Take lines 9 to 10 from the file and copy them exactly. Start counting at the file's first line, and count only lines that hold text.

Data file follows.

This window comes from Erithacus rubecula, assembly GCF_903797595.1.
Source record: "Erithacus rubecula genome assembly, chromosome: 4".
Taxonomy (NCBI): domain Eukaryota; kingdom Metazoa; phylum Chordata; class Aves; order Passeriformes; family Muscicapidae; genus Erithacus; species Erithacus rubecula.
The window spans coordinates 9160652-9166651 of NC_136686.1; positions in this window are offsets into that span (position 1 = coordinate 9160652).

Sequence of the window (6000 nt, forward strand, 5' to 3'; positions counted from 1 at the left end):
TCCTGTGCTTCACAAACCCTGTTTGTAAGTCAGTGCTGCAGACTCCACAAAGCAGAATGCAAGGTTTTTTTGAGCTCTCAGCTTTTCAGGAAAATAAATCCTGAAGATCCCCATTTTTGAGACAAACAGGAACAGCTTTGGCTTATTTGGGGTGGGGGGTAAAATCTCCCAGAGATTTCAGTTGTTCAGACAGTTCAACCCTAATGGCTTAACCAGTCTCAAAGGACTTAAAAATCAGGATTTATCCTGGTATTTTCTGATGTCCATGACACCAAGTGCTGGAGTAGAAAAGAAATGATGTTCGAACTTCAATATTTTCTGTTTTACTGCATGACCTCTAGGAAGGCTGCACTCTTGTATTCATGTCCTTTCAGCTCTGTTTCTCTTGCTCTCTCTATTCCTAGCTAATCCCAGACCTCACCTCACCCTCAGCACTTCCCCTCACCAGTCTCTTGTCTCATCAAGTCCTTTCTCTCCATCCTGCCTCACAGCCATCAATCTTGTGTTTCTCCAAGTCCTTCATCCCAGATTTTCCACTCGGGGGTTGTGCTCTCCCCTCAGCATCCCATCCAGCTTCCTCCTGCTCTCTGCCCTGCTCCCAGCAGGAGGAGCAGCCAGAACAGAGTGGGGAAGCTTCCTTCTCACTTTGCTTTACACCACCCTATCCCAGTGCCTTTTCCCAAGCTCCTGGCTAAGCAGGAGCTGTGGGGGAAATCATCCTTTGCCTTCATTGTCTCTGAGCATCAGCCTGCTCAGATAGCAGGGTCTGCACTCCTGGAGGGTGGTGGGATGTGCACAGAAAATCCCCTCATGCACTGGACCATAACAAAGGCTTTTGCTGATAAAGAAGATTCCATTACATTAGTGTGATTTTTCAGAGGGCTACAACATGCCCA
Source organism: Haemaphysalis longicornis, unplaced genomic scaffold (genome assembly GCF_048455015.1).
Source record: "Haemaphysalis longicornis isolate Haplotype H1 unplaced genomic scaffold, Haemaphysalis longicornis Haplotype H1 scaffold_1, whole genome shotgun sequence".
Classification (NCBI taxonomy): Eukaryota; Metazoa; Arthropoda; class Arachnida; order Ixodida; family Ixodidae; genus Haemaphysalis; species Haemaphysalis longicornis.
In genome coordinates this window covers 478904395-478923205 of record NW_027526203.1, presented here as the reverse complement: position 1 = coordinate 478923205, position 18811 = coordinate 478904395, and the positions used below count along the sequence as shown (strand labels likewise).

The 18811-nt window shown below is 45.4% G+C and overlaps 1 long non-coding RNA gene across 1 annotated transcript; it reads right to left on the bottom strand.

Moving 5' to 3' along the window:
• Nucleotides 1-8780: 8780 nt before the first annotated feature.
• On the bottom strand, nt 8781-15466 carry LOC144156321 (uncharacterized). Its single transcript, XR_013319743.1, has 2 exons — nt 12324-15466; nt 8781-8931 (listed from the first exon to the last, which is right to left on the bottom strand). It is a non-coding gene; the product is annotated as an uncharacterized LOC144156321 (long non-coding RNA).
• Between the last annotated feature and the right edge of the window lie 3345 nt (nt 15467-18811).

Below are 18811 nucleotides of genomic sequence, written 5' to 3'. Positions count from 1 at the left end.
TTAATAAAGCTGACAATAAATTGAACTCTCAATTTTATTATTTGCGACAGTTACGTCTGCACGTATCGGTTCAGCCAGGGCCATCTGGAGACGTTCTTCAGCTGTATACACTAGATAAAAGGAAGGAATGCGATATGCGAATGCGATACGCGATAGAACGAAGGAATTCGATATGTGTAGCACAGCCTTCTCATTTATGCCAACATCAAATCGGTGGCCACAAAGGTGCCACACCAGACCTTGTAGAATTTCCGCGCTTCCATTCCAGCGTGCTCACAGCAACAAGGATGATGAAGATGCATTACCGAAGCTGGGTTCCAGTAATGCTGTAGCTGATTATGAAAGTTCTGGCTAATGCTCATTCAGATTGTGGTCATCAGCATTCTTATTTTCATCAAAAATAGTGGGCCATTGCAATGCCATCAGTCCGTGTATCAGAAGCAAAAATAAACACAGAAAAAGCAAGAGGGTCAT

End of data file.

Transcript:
Classification (NCBI taxonomy): Eukaryota; Metazoa; Arthropoda; class Arachnida; order Ixodida; family Ixodidae; genus Haemaphysalis; species Haemaphysalis longicornis.
In genome coordinates this window covers 478904395-478923205 of record NW_027526203.1, presented here as the reverse complement: position 1 = coordinate 478923205, position 18811 = coordinate 478904395, and the positions used below count along the sequence as shown (strand labels likewise).